The completed NSW TILA application form is sent to SYFS and they will gain approval for the TILA expenditure from DSS. Caseworkers do not need to contact DSS directly, instead all questions and applications must be sent to SYFS.

TILA helps young people achieve care plan goals. It can be used for a range of things, including:

  • white goods - fridge, washing machine
  • kitchen appliances - microwave, toaster, blender, mixer
  • furniture - lounge room and dining room suites, coffee table, TV stand/entertainment unit, bed and bedroom furniture
  • bedding and linen - mattress, sheets, pillows, doona, rugs, towels
  • food and clothing
  • one-off transport expenses - driving lessons, car or motor-cycle purchase, registration, insurance, car/motor-cycle repairs to make it roadworthy, push-bike
  • educational expenses - laptop or desktop computer, clothing for school, textbooks, enrolment fees for school, TAFE or University, broadband connection
  • employment expenses - work tools, interview and work clothes
  • bus and train passes
  • utility connection fees - phone, electricity and gas connections.

Teenage Education Payment

Teenage Education Payment (TEP) – for those aged 16 to 17 years, up to $6,000 per year (paid in $1,500 quarterly instalments) to help foster and kinship carers to keep young people in their care at school or in training. Use it to pay for everyday school or training expenses as well as camps, excursions or additional tutoring.

Post Care Education Financial Support (PCEFS)

Post care education financial support for carers – for those aged 18 to 24 years to complete their NSW Higher School Certificate. Paid to the carer to maintain their current living and support arrangements. For more information read our Post Care Education Financial Support FAQs and Post Care Education Financial Support - Procedures for NGO providers.

Allowances from Centrelink

Youth Allowance – financial help for 16 - 24 year olds studying, undertaking an Australian Apprenticeship, looking for work or sick. The allowance is available to those:

  • 16 to 21 and looking for full time work, or
  • 18 to 24 and studying full time, or
  • 16 to 24 and a full time Australian Apprentice, or
  • 16 to 17 and independent or needing to live away from home to study.

Payments for students and trainees

Eligible students, trainees and Australian Apprentices can receive financial help with everyday costs of living and some study expenses. Centrelink offers students 4 main payments:

  • Youth Allowance
  • Austudy - income support payment for 25 or older full time students or Australian Apprentices.
  • ABSTUDY - financial help for Aboriginal and Torres Strait Islander students and Australian Apprentices.
  • Assistance for Isolated Children - a group of payments for parents and carers of children who can't go to a local state school because of geographical isolation, disability or special needs.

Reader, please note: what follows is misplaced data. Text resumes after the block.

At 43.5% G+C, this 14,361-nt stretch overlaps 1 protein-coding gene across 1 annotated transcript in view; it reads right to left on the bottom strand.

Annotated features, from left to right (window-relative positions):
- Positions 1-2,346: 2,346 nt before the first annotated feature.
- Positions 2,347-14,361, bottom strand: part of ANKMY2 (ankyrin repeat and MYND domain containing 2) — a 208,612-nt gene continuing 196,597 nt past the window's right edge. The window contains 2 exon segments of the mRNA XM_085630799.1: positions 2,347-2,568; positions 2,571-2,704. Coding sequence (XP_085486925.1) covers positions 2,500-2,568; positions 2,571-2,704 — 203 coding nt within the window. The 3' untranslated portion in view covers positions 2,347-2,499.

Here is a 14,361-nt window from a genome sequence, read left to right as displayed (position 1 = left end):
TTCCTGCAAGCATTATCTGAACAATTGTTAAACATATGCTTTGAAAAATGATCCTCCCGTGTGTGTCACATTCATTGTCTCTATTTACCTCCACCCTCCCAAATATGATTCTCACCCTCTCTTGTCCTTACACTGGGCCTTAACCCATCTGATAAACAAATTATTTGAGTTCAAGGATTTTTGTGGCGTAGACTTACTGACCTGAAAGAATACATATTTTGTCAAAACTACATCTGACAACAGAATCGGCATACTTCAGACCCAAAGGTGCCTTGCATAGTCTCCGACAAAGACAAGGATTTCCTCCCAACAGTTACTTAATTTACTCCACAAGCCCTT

Find out more about eligibility and other support for students.

Vocational Education and Training (VET) student loans - support for those studying certain diploma level and above vocational education and training qualifications. Eligible students are entitled for loans up to a capped amount.

Alternative solution to paying off a fine

Work Development Order - If a young person doesn’t have the money to pay a fine, they can ask to be issued with a WDO. Under a WDO, they can reduce their fine by doing unpaid work, or attending certain approved courses or programs.

Other financial support options

National Debt Helpline - A not-for-profit service that helps people tackle their debt problems.

Salvos - The Salvos provide help with housing, job seeking, financial support, problem gambling, addiction and domestic violence.

Vinnies - Vinnies can help young people get around roadblocks to do with housing, finances, health support, food support and domestic violence.


Leaving care does not mean having to leave home.  Living in a stable, supportive and loving environment with a carer can continue past the age of 18.

In some situations you may need to support discussions about living arrangements between the young person and their carer or family or kin, especially where there is good will and interest in doing so but there are some worries or barriers to making this happen. Consider using the Living Arrangement Agreement discussion guide below to assist.

Where a young person can remain with their carer or another significant person in their life such as an aunty or cousin, this is highly encouraged. However, some young people will need support with accommodation where this staying put is not an option. Consider local housing support products and packages available for teenagers and young adults to help them find and maintain affordable accommodation.

Finding accommodation can be difficult, especially if a young person is also finishing school or looking for employment. Leaving a home without support can result in couch surfing, ending up in a shelter or homelessness.

DCJ is dedicated to funding services to support all people in need of housing support or facing homelessness. This includes ‘Housing Pathways’ and other options of private rental assistance, subsidies and temporary accommodation.

Living agreement support

Rent support

Homelessness and emergency services

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Last updated: 24 Sep 2019